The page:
Travel bucket list idea:
Cathedral of Christ the Saviour on the Spilled Blood
St. Petersburg, Northwestern Region, Russia|
Famous for its ornate, onion-bulb domes and the extraordinary gold mosaics housed within the spectacular façade, the Church of the Resurrection (more commonly known as the Church of the the Spilled Blood) is one of St Petersburg’s finest religious sites – a must-see, even for those who wouldn’t normally visit a church.
Built in 1881 in memory of Alexander II, the church stands on the spot where he was assassinated, when a bomb was thrown into his carriage. Outside, the domes are exuberantly decorated in bold golds and teal, and covered with jeweller’s enamel.
Inside, the scale of the mosaics is jaw-dropping; floor-to-ceiling gold-leaf depictions of different scenes from the bible, set against a vivid, deep blue backdrop.
Once inside the church, look out for a small canopy; this marks the exact spot where Alexander II was murdered – the eighth attempt on his life.
On the walls there are 144 different coats of arms – each representing the different territories that were under Alexander II’s reign.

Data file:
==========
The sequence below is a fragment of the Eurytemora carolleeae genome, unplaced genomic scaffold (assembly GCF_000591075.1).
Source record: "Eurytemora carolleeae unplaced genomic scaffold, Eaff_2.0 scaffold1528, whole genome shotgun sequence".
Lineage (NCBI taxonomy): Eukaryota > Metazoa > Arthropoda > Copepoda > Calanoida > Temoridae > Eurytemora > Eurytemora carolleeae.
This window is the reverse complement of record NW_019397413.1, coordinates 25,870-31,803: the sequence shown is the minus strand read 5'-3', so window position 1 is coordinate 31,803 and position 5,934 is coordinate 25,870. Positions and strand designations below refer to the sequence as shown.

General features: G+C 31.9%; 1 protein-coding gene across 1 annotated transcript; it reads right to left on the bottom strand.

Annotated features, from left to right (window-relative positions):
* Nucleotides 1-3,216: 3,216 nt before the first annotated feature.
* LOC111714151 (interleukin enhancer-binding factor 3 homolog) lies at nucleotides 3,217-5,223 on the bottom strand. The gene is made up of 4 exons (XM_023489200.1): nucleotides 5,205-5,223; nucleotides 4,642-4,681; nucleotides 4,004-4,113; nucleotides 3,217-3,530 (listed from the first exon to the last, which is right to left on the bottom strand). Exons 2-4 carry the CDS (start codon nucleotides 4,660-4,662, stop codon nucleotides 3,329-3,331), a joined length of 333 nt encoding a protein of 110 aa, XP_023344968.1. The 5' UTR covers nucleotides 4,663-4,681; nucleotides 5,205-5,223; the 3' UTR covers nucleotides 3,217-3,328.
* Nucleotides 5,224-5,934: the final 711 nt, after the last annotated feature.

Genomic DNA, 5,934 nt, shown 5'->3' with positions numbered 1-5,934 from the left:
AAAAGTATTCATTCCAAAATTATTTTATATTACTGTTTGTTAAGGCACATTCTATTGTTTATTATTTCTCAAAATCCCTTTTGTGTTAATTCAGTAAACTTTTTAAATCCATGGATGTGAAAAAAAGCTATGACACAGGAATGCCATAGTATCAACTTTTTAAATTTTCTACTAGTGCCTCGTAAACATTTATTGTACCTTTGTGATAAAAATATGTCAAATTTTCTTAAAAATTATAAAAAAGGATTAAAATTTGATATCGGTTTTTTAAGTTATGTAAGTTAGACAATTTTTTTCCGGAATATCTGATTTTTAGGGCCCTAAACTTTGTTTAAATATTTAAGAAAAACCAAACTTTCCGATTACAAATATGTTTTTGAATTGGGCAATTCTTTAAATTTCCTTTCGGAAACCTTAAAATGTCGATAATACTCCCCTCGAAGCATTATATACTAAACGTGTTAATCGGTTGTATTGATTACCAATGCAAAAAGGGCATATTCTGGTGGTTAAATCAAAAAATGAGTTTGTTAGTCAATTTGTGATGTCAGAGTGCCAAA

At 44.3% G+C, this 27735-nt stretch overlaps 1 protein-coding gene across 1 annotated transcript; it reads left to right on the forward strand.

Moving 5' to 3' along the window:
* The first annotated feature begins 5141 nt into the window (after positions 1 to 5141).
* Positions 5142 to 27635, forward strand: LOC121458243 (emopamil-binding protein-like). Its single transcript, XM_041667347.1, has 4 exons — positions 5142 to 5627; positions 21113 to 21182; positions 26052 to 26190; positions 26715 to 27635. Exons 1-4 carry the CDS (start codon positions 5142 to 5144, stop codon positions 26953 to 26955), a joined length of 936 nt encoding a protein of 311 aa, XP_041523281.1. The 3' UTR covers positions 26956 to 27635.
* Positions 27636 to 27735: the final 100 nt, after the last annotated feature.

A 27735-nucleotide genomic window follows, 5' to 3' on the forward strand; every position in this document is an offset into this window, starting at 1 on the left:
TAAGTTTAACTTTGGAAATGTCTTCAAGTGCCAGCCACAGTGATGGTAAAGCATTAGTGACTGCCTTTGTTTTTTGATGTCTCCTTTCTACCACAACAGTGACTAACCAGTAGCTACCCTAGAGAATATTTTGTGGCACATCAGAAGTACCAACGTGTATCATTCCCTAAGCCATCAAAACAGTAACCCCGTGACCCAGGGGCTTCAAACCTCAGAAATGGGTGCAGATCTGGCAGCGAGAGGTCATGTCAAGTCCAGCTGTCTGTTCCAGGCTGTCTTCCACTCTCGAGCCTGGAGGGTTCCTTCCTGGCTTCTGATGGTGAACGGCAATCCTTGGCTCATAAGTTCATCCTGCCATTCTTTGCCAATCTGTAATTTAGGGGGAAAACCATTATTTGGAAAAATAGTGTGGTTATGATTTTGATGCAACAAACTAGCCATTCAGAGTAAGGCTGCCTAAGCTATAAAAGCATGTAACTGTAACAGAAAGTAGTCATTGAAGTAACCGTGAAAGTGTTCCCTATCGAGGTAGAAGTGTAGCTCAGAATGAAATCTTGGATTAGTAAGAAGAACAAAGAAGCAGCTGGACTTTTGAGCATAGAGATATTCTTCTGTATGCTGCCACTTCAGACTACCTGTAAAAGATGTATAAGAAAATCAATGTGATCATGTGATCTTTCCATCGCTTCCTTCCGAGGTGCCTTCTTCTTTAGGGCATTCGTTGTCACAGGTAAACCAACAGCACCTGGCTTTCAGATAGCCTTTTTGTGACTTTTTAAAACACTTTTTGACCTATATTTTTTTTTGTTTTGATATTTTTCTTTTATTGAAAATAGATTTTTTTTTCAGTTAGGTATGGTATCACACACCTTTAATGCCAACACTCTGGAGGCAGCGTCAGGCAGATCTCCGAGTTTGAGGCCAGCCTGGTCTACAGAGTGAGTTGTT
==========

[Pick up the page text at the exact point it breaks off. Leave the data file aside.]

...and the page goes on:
Getting there & doing it
The church is located in the centre of St Petersburg, right on the Griboedov Canal, and just a short walk from the State Hermitage Museum.
The church doesn’t offer guided tours, and it’s very straightforward to explore independently. Many tourists visit the church as part of a pre-booked day tour.
If you are visiting independently, book tickets online in advance as this will enable you to avoid the queue. Tickets are for individual days, rather than time slots, meaning you can visit whenever you like on the day.
When to do it
The church is open all year round, Thursday to Tuesday (closed on occasional days for special services).
It’s hugely popular with tour groups; aim to be at the church when it opens to avoid the worst of the crowds. Inevitably it is much busier in the spring and summer months – go on a cold winter day and you may have the place almost to yourself.
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The great civilisations of the past have left a legacy of constructions that still stand out and inspire. Built without the wonders of 20th-century technology, many are also monumental feats of engineering; others offer such grace and beauty, that they’ll literally take your breath away.